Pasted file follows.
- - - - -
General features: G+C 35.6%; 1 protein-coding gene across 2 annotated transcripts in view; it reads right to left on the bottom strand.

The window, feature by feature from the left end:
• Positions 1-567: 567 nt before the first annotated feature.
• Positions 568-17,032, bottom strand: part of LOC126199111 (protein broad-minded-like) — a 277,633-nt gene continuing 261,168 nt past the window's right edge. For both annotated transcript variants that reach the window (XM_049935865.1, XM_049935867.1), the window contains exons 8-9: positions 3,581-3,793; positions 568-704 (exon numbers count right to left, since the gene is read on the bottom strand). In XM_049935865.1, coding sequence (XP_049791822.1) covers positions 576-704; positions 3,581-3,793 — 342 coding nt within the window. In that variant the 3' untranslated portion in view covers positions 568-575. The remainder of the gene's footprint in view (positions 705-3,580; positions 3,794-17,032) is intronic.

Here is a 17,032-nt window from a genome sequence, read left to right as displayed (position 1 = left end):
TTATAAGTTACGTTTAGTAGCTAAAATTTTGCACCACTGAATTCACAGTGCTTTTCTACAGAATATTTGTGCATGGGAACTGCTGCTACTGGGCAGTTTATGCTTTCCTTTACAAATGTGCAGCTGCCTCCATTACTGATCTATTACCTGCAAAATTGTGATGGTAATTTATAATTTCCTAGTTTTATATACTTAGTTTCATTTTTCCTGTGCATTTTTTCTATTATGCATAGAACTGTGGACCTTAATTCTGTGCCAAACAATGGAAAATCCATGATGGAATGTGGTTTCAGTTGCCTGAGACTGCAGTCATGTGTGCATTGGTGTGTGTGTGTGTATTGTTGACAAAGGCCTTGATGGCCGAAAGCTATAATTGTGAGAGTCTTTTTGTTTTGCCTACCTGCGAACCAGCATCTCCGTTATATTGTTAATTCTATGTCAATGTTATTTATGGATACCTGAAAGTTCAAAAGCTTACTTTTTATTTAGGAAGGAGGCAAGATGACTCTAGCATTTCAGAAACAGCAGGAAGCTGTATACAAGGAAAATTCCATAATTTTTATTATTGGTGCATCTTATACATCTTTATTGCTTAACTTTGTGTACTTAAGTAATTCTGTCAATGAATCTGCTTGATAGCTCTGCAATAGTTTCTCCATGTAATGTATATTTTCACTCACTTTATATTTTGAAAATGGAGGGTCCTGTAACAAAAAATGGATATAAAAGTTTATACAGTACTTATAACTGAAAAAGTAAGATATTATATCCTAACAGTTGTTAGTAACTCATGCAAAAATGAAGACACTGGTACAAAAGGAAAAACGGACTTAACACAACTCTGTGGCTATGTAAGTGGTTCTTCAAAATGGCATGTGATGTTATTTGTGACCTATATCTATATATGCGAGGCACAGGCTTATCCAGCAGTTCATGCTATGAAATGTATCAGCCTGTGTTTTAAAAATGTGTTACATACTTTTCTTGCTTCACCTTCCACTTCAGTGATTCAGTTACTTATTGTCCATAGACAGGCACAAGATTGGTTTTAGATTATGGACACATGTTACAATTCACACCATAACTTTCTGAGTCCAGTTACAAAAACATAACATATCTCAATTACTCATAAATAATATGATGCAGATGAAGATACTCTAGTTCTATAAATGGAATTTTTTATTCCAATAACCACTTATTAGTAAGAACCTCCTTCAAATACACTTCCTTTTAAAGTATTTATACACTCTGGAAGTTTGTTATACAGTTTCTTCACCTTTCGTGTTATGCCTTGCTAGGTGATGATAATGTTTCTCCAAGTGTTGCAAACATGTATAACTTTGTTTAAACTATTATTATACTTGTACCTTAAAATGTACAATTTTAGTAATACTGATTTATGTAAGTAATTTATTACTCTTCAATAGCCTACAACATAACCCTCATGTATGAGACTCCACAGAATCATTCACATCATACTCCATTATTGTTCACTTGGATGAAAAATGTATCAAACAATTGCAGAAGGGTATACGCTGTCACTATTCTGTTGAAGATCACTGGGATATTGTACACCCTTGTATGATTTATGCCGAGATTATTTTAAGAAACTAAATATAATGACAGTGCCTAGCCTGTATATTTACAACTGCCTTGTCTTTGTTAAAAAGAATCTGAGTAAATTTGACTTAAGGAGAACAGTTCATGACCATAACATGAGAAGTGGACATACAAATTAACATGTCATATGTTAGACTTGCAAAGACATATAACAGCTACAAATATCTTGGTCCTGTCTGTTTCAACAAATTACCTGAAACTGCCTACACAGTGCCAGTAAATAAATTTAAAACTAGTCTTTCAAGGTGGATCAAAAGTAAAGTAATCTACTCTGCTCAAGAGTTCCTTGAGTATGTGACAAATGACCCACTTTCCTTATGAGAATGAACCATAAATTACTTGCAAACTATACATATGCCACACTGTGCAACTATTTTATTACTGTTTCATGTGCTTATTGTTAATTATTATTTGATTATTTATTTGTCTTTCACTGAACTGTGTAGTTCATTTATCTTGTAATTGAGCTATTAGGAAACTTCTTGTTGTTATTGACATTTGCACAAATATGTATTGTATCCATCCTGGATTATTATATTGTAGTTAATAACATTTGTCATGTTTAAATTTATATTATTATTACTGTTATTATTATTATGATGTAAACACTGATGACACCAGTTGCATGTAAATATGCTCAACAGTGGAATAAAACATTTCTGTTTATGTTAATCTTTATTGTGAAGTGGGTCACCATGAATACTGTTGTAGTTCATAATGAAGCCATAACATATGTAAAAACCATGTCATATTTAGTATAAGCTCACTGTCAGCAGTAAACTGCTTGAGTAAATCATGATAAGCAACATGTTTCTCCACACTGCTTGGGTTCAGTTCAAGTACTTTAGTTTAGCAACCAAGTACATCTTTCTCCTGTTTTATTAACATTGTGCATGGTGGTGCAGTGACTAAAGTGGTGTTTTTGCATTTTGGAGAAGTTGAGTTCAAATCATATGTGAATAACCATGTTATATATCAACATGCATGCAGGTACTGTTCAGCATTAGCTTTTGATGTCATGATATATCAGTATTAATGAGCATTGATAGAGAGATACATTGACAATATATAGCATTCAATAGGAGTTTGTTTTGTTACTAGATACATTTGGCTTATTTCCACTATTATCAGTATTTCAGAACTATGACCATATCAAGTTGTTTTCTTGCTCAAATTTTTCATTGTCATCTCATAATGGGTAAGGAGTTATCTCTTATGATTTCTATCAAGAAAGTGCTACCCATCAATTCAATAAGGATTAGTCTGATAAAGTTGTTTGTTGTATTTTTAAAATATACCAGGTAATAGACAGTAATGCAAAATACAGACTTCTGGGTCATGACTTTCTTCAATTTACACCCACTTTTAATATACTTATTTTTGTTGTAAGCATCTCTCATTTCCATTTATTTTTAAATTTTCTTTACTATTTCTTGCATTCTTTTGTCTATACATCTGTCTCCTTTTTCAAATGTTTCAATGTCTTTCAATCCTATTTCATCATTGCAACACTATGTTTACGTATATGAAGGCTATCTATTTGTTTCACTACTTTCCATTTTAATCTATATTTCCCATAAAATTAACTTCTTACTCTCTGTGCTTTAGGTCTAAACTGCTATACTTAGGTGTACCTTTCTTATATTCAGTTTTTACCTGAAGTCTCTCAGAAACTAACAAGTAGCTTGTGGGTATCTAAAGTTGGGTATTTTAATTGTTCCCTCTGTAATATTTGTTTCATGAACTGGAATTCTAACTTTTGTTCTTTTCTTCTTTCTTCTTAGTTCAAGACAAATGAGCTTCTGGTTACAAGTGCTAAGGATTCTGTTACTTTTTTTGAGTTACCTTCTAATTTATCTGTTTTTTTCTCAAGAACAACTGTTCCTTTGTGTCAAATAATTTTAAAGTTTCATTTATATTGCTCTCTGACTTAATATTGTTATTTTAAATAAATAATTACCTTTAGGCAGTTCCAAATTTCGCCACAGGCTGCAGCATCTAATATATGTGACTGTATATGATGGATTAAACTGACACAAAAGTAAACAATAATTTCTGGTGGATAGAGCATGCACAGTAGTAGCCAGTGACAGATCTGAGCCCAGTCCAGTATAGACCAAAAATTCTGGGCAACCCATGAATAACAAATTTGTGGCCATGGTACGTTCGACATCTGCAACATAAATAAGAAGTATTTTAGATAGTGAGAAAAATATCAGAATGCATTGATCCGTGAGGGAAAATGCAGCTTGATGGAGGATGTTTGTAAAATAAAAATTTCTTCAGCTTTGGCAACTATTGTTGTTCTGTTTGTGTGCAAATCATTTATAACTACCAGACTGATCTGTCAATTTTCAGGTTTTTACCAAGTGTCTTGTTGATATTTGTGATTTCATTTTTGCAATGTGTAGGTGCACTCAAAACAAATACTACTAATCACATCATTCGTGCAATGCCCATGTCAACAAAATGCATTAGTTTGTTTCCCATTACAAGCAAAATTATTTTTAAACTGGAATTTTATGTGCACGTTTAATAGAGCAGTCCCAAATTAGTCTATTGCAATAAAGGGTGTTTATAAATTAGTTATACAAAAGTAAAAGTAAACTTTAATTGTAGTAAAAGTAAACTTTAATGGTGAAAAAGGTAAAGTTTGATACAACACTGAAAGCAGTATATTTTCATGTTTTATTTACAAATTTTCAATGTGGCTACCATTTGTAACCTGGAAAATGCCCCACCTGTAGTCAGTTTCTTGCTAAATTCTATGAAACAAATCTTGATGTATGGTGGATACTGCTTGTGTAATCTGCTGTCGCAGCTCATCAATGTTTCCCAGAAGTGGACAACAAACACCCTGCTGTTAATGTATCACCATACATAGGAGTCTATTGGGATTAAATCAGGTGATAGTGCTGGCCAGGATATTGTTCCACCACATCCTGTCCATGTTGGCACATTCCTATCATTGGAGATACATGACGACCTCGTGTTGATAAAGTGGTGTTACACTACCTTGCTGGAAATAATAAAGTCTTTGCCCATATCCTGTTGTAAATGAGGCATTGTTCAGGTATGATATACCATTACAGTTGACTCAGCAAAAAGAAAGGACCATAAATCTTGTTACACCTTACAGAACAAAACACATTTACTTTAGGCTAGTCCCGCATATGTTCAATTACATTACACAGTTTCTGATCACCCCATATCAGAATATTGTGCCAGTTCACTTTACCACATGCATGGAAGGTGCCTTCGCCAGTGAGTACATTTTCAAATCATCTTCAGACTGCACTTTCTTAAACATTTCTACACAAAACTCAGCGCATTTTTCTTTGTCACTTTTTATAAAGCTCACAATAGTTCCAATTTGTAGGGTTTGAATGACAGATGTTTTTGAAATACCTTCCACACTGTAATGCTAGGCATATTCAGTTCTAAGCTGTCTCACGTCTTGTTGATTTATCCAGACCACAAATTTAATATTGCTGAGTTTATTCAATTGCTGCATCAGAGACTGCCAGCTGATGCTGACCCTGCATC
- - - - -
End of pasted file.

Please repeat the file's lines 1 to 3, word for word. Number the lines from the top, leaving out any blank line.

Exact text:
General features: G+C 35.6%; 1 protein-coding gene across 2 annotated transcripts in view; it reads right to left on the bottom strand.

The window, feature by feature from the left end:
• Positions 1-567: 567 nt before the first annotated feature.